After delaying its launch a few weeks, Subaru has finally revealed the new WRX. And, for the first time in years, the nameplate has inherited a properly significant update.
Not that you’d necessarily know it just by looking at it. The new WRX looks a lot like the last one. It gets a front fascia torn from the new Levorg, and, for the first time, contrasting black wheel-arch cladding, giving it a crossover-like look.
Inside the cabin looks fairly familiar, too, although that’s because it’s filled with carryovers from the likes of the Outback. It gets the same 11.6-inch portrait infotainment screen, and a similar dashboard layout. The flat-bottomed steering wheel, bucket seats, and possible presence of a manual shifter illustrate that ‘this is the sporty one’ though.
The similarities to the Outback underline perhaps the biggest change in the new WRX; its platform. It rides on the new Subaru Global Platform as the Outback and other models, subsequently distancing itself from the Impreza (and dropping the Impreza nomenclature).
This will be the architecture’s first true test in a performance application, but the early indications are good. Subaru boasts that it features 28 per cent more torsional rigidity than the outgoing platform, and 75 per cent stronger suspension mounting points. We’re keen to see how it deals with the WRX’s turbofour engine and corner-carving all-wheel drive capabilities.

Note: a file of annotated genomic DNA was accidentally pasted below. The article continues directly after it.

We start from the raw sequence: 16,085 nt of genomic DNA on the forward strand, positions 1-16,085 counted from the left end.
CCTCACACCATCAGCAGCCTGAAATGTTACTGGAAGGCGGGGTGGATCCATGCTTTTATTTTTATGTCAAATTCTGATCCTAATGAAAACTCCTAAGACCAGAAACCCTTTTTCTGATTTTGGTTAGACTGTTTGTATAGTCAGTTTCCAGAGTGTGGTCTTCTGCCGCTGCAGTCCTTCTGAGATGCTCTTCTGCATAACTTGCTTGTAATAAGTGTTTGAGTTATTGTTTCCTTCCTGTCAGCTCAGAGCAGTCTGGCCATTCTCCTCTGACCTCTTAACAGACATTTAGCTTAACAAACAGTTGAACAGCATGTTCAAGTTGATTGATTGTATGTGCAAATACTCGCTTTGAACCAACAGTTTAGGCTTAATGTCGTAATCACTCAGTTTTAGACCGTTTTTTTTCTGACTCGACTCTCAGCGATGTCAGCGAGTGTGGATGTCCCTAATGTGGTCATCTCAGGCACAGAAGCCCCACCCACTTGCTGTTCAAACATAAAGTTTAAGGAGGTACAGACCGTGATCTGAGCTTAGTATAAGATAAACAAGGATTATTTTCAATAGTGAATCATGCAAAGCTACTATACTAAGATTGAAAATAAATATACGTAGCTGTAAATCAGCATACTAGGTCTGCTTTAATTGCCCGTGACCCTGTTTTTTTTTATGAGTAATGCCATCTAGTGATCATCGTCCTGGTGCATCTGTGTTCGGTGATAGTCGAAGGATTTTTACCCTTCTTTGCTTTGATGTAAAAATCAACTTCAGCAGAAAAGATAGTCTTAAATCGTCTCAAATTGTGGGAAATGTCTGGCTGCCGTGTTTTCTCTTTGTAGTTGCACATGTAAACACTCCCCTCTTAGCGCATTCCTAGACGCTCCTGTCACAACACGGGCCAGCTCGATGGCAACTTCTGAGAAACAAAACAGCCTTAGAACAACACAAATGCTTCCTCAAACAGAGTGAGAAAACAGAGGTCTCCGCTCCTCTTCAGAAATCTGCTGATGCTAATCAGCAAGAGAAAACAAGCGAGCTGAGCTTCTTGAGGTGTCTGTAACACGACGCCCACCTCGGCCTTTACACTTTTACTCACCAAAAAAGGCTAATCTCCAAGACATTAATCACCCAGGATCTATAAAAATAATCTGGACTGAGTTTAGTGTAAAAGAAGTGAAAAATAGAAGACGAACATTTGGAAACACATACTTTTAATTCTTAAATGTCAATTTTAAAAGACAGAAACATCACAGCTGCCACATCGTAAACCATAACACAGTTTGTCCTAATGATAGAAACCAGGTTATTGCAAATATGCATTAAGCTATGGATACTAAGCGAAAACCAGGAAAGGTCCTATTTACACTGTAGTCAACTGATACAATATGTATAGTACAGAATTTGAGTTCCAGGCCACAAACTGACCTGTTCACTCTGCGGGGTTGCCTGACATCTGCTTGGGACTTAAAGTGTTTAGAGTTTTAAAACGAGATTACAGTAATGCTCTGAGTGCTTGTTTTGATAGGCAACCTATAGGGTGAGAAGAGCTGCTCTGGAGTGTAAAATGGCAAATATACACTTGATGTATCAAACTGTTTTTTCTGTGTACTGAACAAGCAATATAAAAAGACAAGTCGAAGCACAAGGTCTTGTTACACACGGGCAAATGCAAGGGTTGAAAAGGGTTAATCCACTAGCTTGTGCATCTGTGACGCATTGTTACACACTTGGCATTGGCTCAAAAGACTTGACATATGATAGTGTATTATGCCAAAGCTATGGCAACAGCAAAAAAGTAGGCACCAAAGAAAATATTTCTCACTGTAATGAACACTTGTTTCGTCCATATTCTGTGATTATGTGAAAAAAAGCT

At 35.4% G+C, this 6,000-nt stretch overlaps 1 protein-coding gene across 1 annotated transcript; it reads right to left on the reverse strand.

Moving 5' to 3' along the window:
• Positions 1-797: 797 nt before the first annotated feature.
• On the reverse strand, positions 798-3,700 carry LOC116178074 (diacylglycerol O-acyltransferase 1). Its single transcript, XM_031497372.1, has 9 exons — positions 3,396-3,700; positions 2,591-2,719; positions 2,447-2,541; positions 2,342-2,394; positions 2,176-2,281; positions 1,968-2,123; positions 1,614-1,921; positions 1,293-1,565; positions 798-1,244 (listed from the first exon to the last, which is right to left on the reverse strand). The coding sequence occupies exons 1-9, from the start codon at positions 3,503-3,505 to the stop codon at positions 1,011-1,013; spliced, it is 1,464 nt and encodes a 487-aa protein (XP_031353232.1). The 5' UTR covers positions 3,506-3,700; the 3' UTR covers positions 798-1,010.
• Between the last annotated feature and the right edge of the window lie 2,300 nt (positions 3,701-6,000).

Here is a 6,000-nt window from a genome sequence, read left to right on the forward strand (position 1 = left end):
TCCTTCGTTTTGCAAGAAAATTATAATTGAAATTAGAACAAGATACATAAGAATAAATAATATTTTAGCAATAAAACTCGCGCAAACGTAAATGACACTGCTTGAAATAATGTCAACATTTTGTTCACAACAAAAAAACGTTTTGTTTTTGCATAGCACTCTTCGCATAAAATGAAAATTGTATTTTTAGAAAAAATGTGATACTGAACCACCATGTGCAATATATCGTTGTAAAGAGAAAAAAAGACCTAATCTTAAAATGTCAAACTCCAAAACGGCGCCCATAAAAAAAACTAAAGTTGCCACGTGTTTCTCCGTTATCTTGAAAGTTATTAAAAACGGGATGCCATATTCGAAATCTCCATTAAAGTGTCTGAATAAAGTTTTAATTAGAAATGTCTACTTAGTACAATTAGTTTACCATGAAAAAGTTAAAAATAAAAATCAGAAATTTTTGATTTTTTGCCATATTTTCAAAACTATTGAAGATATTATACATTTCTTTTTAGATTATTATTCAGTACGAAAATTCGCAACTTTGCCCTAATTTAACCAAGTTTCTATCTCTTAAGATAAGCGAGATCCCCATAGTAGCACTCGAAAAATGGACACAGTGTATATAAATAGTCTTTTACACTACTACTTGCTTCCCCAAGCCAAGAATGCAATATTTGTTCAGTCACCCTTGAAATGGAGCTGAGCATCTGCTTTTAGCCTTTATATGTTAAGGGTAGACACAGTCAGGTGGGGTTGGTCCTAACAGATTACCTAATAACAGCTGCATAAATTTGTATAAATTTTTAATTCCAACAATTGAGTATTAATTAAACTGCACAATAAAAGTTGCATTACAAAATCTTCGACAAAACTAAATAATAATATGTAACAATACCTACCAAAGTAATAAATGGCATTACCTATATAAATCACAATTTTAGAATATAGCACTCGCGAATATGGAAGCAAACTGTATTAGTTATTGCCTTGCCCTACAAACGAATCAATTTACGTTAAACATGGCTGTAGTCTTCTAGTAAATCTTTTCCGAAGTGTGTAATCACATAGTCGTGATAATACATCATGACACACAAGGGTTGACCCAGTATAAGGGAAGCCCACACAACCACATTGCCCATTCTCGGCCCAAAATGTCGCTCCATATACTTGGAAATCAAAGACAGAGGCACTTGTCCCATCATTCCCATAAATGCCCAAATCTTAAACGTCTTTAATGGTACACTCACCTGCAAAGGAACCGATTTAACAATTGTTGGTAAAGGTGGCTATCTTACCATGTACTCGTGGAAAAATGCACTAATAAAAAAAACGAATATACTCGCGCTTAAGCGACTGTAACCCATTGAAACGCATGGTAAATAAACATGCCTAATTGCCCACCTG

Speaking of, the new WRX gets the largest engine the nameplate has ever received. As rumoured, under the bonnet sits Subaru’s 2.4-litre turbocharged boxer engine, producing 202kW of power and 349Nm of torque.
That’s only a few more kW than the outgoing 197kW WRX, but we suspect there will be greater power improvements for the full fat STI. Subaru hasn’t provided performance figures for the model, so we’ll have to put it up against the clock ourselves once it lands locally.
That power and torque is predictably sent to all four wheels via Subaru’s proprietary symmetrical all-wheel drive system (this is the bit where we’re meant to reference all those World Rally Championship trophies).
The AWD system features torque vectoring, and hooks up to either a six-speed manual or a recalibrated eight-step CVT. The round thing that the driver twirls to steering the car is connected to a new ‘twin-pinion’ electric steering system that Subaru claims brings more natural feel to the driving experience.
Purists will scoff at the ongoing presence of a CVT, but Subaru claims it’s worked on it between generations, shrinking the ‘upshift’ time by 30 per cent and ‘downshift’ times by 50 per cent. With CVTs having improved significantly in the last few years, maybe this is a case of ‘don’t knock it ‘til you try it’?
Subaru has said that the CVT will feature as standard on the WRX’s range’s flagship variant; the WRX GT. The same model also gets electronically controlled active dampers, a feature never seen in a WRX before. We hope that this tech isn’t locked behind a CVT paywall, and is accessible to those who also want a stick.
All up, the new WRX appears to be a compelling package. And, given it’s likely undercut a good chunk of the competitive hot hatch space, we expect it to be as popular as ever. Now, give us the keys please…